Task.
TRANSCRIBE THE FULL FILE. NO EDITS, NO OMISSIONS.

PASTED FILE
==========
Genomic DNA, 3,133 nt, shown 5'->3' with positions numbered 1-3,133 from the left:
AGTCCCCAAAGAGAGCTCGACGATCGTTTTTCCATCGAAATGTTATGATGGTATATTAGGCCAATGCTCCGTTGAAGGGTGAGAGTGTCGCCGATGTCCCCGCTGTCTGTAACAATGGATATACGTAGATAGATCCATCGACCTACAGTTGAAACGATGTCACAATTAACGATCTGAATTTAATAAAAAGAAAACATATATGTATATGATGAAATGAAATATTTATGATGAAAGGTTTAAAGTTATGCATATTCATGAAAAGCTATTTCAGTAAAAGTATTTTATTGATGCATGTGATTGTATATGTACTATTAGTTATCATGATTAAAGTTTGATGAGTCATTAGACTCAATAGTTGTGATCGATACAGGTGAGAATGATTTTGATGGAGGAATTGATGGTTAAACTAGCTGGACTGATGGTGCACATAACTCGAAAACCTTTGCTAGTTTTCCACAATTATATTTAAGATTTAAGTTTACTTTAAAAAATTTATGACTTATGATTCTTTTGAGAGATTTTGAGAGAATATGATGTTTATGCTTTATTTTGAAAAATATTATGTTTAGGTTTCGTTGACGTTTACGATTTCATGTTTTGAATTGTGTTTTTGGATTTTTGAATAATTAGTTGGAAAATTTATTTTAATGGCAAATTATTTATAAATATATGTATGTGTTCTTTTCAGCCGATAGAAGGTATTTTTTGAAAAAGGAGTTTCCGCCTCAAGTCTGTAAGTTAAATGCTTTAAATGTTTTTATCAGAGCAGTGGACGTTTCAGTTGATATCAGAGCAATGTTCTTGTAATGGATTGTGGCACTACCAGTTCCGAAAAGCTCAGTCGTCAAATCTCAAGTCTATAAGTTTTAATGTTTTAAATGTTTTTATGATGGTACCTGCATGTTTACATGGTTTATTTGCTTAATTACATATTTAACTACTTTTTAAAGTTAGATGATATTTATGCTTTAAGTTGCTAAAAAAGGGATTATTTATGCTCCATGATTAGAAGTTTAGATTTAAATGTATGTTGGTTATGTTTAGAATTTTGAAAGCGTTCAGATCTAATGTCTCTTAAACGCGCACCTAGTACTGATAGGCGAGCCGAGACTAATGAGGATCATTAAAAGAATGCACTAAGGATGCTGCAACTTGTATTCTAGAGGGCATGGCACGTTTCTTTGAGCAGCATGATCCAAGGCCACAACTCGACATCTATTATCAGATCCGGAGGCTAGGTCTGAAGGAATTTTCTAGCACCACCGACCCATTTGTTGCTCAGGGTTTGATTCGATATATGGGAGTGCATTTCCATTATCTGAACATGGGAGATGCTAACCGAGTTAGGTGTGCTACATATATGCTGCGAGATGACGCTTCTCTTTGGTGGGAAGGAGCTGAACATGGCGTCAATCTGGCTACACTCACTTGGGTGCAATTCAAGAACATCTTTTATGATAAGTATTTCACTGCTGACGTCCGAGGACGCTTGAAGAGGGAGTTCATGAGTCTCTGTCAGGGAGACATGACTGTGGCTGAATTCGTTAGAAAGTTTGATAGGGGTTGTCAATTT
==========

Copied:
Genomic DNA, 3,133 nt, shown 5'->3' with positions numbered 1-3,133 from the left:
AGTCCCCAAAGAGAGCTCGACGATCGTTTTTCCATCGAAATGTTATGATGGTATATTAGGCCAATGCTCCGTTGAAGGGTGAGAGTGTCGCCGATGTCCCCGCTGTCTGTAACAATGGATATACGTAGATAGATCCATCGACCTACAGTTGAAACGATGTCACAATTAACGATCTGAATTTAATAAAAAGAAAACATATATGTATATGATGAAATGAAATATTTATGATGAAAGGTTTAAAGTTATGCATATTCATGAAAAGCTATTTCAGTAAAAGTATTTTATTGATGCATGTGATTGTATATGTACTATTAGTTATCATGATTAAAGTTTGATGAGTCATTAGACTCAATAGTTGTGATCGATACAGGTGAGAATGATTTTGATGGAGGAATTGATGGTTAAACTAGCTGGACTGATGGTGCACATAACTCGAAAACCTTTGCTAGTTTTCCACAATTATATTTAAGATTTAAGTTTACTTTAAAAAATTTATGACTTATGATTCTTTTGAGAGATTTTGAGAGAATATGATGTTTATGCTTTATTTTGAAAAATATTATGTTTAGGTTTCGTTGACGTTTACGATTTCATGTTTTGAATTGTGTTTTTGGATTTTTGAATAATTAGTTGGAAAATTTATTTTAATGGCAAATTATTTATAAATATATGTATGTGTTCTTTTCAGCCGATAGAAGGTATTTTTTGAAAAAGGAGTTTCCGCCTCAAGTCTGTAAGTTAAATGCTTTAAATGTTTTTATCAGAGCAGTGGACGTTTCAGTTGATATCAGAGCAATGTTCTTGTAATGGATTGTGGCACTACCAGTTCCGAAAAGCTCAGTCGTCAAATCTCAAGTCTATAAGTTTTAATGTTTTAAATGTTTTTATGATGGTACCTGCATGTTTACATGGTTTATTTGCTTAATTACATATTTAACTACTTTTTAAAGTTAGATGATATTTATGCTTTAAGTTGCTAAAAAAGGGATTATTTATGCTCCATGATTAGAAGTTTAGATTTAAATGTATGTTGGTTATGTTTAGAATTTTGAAAGCGTTCAGATCTAATGTCTCTTAAACGCGCACCTAGTACTGATAGGCGAGCCGAGACTAATGAGGATCATTAAAAGAATGCACTAAGGATGCTGCAACTTGTATTCTAGAGGGCATGGCACGTTTCTTTGAGCAGCATGATCCAAGGCCACAACTCGACATCTATTATCAGATCCGGAGGCTAGGTCTGAAGGAATTTTCTAGCACCACCGACCCATTTGTTGCTCAGGGTTTGATTCGATATATGGGAGTGCATTTCCATTATCTGAACATGGGAGATGCTAACCGAGTTAGGTGTGCTACATATATGCTGCGAGATGACGCTTCTCTTTGGTGGGAAGGAGCTGAACATGGCGTCAATCTGGCTACACTCACTTGGGTGCAATTCAAGAACATCTTTTATGATAAGTATTTCACTGCTGACGTCCGAGGACGCTTGAAGAGGGAGTTCATGAGTCTCTGTCAGGGAGACATGACTGTGGCTGAATTCGTTAGAAAGTTTGATAGGGGTTGTCAATTT